The Art of War says “Know the enemy and know yourself; in a hundred battles you will never be in peril.” Forty-seven members of the U.S. Senate seemed to have forgotten this timeless truth from the ancient war theorist Sun Tzu. Examining how well we know the enemy (Iran), and how well we know ourselves, is always a good place to start before taking actions that many believe are setting a course for war.
How well do we know our enemy Iran? When some U.S. political leaders who are attempting to spoil the P6 agreement before it is finalized were still in preschool, Iran was fighting a costly and protracted war with Iraq (1980–88). Iran suffered an estimated 800,000 to 1 million casualties, or more than the United States ever lost in any war. Iran’s cities were indiscriminately attacked by Iraqi bombers and rockets, some armed with chemical weapons. But the Iranian people’s resolve to resist the Iraqis only grew stronger with each rocket attack.
In the end Saddam’s ill-executed eight-year attempt to destroy the feared Shia-led Iranian Revolutionary regime only made the latter stronger. Iran did not capitulate then when the revolutionary government was in its infancy and the regime was weak. Expecting Iran to capitulate now, when the regime has complete control of the country, and has built up a powerful array of defenses designed to foil exactly the type of attack the United States or Israel might launch against it, is, in a word, irrational.
Examples of failed attempts to use coercive airstrikes to compel an enemy are many. Outside of the Iran and Iraq war, there is the U.S. war in Vietnam. In terms of tonnage per square mile, Vietnam was the greatest coercive bombing effort in human history and it failed to achieve any of America’s objectives.
Hamas remains more popular than ever following the Israel Defense Forces’ blistering bombing campaign last summer. Thus, the Iranian regime will only get stronger the more we threaten the security of the nation and the regime. We have seen this movie before and paid dearly in blood and treasure for the tickets. Clearly something other than precision guided weapons are in order to resolve the Iran problem.
The No Deal crowd offers only increased sanctions against Iran, but other than that there is little in the way of a rational theory of victory. No one in this bunch has adequately explained why more sanctions will work now, when they haven’t worked for the past 35 years. Where do the No Deal proponents see this leading? Consider the fact that Iran has come further out of its box to engage with the Western world with the P6 talks than ever before. By slamming the door in its face, the “No Deal” spoiler option will only leave Iran humiliated and rejected.
You don’t need to be Nostradamus to predict the likely course of events if the No Dealers get their wish. First, Iran will give the International Atomic Energy Agency (IAEA) inspectors, who are currently working in Iran, a one-way ticket home. Feeling further isolated and threatened, Iran is more likely to intensify efforts on its nuclear program. Israel, or the United States, will therefore be more likely to take military action when “red lines” are reached. And when the punitive airstrikes begin the United States will find itself at war with a nation of 90 million people in the largest geographic area since WWII. Many really well-informed people say such a war would cost a lot, and take a very long time to resolve.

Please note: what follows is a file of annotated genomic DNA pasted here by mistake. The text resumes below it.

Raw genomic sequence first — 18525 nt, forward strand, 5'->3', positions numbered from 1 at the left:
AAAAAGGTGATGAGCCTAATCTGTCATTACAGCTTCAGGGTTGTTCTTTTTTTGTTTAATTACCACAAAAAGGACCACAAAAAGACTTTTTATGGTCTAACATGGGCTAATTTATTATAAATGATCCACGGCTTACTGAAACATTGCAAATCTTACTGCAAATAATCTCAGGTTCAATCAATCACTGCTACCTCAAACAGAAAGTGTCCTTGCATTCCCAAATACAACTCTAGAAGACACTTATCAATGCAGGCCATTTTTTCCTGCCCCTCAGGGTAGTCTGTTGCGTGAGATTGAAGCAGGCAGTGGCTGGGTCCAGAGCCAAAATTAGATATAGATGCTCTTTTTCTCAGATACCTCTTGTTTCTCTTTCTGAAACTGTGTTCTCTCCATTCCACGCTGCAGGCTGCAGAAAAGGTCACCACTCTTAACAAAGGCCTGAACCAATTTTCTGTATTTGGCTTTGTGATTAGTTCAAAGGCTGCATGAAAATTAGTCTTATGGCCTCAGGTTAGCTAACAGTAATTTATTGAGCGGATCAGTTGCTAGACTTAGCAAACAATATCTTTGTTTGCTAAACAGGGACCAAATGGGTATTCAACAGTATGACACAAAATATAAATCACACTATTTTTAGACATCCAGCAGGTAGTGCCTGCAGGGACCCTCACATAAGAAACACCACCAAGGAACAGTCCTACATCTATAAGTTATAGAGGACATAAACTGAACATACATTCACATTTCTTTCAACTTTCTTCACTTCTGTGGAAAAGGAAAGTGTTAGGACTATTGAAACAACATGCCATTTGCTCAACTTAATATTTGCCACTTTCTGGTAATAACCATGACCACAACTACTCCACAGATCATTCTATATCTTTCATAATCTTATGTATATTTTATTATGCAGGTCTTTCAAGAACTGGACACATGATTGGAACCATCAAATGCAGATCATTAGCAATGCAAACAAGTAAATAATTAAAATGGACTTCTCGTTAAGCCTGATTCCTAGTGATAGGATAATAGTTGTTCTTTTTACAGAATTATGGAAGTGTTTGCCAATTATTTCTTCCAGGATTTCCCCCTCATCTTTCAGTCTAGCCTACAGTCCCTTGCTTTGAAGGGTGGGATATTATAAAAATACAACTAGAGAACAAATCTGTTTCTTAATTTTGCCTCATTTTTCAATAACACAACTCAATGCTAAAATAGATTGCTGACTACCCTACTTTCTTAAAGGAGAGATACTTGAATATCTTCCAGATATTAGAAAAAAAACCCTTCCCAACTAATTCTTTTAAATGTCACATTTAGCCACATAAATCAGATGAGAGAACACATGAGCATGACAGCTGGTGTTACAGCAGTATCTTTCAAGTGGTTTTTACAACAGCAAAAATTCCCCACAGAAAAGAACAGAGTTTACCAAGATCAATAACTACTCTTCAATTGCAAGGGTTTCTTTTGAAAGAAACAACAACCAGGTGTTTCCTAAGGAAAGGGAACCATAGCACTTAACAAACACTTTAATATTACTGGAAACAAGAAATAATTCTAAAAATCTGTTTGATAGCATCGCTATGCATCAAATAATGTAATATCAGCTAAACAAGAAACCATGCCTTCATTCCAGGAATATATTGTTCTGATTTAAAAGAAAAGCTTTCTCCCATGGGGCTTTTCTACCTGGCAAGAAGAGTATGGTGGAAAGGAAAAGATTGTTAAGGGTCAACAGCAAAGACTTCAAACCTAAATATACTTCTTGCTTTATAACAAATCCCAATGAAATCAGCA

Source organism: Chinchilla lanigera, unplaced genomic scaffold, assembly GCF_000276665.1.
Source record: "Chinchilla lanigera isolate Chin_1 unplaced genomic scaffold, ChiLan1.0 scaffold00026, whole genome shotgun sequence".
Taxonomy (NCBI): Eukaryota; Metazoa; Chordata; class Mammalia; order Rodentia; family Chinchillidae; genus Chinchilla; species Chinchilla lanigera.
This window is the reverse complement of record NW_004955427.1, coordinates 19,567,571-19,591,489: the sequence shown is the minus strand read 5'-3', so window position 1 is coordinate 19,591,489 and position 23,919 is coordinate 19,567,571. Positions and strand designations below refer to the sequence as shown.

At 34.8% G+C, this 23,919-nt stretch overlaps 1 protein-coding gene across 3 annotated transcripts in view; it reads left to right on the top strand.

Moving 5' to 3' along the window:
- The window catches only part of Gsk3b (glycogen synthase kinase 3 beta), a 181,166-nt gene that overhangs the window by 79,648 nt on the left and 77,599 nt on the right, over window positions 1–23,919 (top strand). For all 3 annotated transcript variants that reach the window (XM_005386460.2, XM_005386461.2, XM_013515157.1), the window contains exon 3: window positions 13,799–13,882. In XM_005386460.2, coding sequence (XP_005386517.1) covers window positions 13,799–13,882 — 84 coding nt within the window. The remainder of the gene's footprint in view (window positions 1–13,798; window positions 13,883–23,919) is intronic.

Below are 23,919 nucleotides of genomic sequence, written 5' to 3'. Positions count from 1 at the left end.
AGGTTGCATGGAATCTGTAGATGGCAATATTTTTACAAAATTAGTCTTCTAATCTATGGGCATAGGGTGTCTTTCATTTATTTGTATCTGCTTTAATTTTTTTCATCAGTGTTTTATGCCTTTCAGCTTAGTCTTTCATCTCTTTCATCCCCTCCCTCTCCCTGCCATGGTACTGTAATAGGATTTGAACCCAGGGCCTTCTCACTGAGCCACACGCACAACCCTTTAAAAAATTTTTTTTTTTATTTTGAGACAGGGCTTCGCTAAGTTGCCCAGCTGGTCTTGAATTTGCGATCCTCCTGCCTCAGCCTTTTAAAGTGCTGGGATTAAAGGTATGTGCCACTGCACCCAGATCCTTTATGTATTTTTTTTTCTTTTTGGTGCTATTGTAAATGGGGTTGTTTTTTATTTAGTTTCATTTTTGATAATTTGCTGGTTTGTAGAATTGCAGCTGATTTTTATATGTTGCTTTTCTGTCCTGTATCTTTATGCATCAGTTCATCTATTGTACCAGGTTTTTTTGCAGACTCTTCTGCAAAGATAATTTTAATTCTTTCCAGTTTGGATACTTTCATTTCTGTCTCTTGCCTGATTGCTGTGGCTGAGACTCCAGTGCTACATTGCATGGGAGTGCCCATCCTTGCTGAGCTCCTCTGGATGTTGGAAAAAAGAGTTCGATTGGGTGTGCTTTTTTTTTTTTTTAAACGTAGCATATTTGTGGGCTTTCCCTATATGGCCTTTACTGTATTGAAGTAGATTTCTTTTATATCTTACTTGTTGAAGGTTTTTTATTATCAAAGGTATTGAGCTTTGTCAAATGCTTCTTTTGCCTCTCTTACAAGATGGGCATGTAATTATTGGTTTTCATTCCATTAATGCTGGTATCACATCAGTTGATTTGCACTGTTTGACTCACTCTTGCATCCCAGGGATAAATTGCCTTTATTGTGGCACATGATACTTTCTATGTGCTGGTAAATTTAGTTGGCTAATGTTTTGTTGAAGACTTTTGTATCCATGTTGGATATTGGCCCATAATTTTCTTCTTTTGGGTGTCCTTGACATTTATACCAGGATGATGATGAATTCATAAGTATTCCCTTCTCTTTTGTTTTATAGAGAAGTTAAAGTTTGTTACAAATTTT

The Deal crowd’s theory of victory includes maintaining the current IAEA verification program, and probably strengthening it. Iran’s nuclear activities remain frozen in place, and its highest levels of enriched materials will reportedly be shipped to a neutral country for safekeeping. Although the details are still pending, the deal is reported to buy at least a 10 year moratorium on Iran’s nuclear program.
A lot can happen in 10 years. For instance, trust can be rebuilt with Iran and its people. War can be avoided for at least 10 years. If Iran and its people benefit from peace and engagement with the West, an extension of the inspection regime will likely continue. It’s a small risk to take, with potentially tremendous benefits for the region and the world. In a word, it is rational.
While a limited knowledge of Iran, its history, and culture may be excusable for many Americans, ignorance of ourselves is not. The fact is, we have not won many wars since 1945. In case you hadn’t noticed, our most recent string of “overseas contingency operations” in Afghanistan, Iraq and Libya are not exactly award-winning models of success. Thus, before we have even taken the time to honestly assess the mistakes that we made in the post 9/11 wars, it would be terribly unwise to risk starting another. Especially, when there is another path to take that offers a better chance for lasting peace with an old ally and current enemy—Iran.
I am taken aback at how quickly many in this country have quickly forgotten the lessons of the past 25 years of near uninterrupted U.S. combat operations (ODS, OEW, ONW, OSW, ODF, OAF, OEF, OIF, OOD and now OIR). How could anyone who fought in Afghanistan, and especially Iraq, not understand the limits of American military power? As Gen. David Petraeus famously said, “Tell me how this ends.” That is a question that the No Deal crowd needs to give serious consideration.
A final thought: When recently discussing Iran with a wise friend who served as a journalist during the Vietnam era, she remarked that “All wars end at the negotiating table. Why can’t we just avoid the whole bloody mess of conflict with Iran and just end it at the negotiating table now?” I couldn’t agree more.